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Old January 21st, 2005, 08:15 AM   #1
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Shooting Documentary: Equipment choice help

Hi everyone,
I know this is not specifically a Wedding / Event question, and for this I apologize - I couldn't find a more appropriate forum, as shooting a wedding is a little like shooting a documentary ;)

I'll be working on a micro documentary this summer about a traveling salesman. It will be fairly low budget, as in a budget somewhere around the $80,000 USD mark.

I plan on shooting on Pal HDV - One of Sony's cameras like the FX1 probably. The choice of PAL is for easier transfer to film.

I will not be using any lighting kit aside from a reflector or two, as the filming situations will not allow it.

There will be a camera/sound crew of ONE. This is where one of my main issues arise.

I'm thinking lapel microphones for the three main "characters" in the documentary, and some sort of wireless mic as well for interviewing people we meet. I don't know anything about wireless lapel mics - are there systems designed for this sort of setup?
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Old January 21st, 2005, 09:18 AM   #2
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You have an $80,000 budget and your on an online forum asking for advice. You'd be hard pressed to spend the $80,000 short of shooting soley on film.

My choice would be the same as my weddings...PD-170/VX2100. There are several documentaries that are shot on these cams. I feel the low light quality lend itself to run n' gun shooting where you don't always have control over your lighting.
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Old January 21st, 2005, 10:14 AM   #3
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I've owned a VX2100, and am looking for something with higher resolution for film output.

Regarding the budget, $80,000 is also going to need to pay for the food, gas, room, board, transportation, salaries, etc... . It's not very much at all for a proper documentary.
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Old January 21st, 2005, 11:31 PM   #4
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Yep, there are wireless lapel systems, but when you shop make sure you have capability to run 4 different channels at once. Many can only do one, some can do two. UHF can also have channel issues based on location of shoot. I would probably keep it four discrete channels during recording (into a four track deck of some sort), and be prepared for some work in post adjusting levels as conversation progresses. You might also want to consider a boom mic setup, which is more common and less intrusive in a documentary situation. Better save some budget for a good audio person. If I know more than you about this, you are in trouble. LOL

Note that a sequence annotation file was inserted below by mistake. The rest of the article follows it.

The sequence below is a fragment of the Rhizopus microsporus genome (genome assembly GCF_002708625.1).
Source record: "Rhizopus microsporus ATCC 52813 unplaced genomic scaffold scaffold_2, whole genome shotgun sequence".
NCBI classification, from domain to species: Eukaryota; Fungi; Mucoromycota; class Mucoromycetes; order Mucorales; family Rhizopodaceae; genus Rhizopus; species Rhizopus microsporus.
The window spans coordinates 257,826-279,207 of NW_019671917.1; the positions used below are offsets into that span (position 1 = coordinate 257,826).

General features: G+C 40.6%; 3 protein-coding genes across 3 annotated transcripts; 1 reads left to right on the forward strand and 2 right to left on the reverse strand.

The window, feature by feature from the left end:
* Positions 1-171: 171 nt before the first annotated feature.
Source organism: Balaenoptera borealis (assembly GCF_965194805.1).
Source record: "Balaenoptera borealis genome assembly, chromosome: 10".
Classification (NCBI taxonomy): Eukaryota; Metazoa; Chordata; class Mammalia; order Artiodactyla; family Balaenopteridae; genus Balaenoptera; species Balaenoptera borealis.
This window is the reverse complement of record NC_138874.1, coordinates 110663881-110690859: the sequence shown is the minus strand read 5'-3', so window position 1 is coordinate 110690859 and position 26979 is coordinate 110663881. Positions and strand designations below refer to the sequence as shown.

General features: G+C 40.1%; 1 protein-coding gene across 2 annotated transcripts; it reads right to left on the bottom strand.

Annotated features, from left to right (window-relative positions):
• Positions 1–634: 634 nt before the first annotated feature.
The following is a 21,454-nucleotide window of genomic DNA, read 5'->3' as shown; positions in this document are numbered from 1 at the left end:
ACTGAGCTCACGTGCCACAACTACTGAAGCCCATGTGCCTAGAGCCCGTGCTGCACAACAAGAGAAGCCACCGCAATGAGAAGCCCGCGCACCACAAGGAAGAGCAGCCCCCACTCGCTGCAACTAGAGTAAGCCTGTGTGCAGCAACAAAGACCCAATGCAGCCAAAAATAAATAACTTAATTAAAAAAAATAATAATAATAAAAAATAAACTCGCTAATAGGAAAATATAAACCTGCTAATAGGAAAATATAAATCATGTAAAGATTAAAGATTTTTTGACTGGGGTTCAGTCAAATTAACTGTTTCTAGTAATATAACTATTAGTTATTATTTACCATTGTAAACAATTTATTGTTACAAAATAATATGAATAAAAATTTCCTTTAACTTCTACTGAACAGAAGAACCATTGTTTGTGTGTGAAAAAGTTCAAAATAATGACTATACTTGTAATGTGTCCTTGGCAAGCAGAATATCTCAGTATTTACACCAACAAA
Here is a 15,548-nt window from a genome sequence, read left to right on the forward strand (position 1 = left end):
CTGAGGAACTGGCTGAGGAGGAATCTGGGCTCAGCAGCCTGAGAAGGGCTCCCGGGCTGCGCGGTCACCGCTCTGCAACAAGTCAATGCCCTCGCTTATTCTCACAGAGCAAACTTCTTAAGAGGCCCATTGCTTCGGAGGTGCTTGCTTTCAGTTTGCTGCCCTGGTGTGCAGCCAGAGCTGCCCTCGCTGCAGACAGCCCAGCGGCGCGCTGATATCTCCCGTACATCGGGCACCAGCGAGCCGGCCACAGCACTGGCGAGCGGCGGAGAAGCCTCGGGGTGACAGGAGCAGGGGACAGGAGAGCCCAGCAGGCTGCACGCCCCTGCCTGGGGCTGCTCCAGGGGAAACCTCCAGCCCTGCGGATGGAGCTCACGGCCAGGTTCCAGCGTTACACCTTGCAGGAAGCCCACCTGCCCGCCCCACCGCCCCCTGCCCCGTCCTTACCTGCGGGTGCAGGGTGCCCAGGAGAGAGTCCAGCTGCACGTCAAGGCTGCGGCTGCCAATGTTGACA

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Old January 22nd, 2005, 11:52 AM   #5
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I know, this was kind of thrown into my lap :)
I'm thinking of allocating around $10,000 for equipment, which really doesn't give me that much wiggle room. Good post person is a must, I've already accepted that ;) .

The problem with using a boom is there is no one to hold it on the shoot! :)
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Old January 22nd, 2005, 12:49 PM   #6
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I think that was the point.
If you have a decent budget you would be better off spending it on hiring a sound guy to help you. $10K on equipment won't get you nearly as much as a good sound person.
If this was dropped in your lap, and you don't really have enough experience to be comfortable with your budget, AND you are using a NEW format that virtually NO-ONE has transfered to film, you better do yourself a HUGE favor and hire someone else to help you. Almost any decent camera can give you a respectable image (XL2, DVX100a, PD-170). If you are looking for a better DV camera to buy, your cost will at least double or triple at the very least and jump past $10K in a hurry.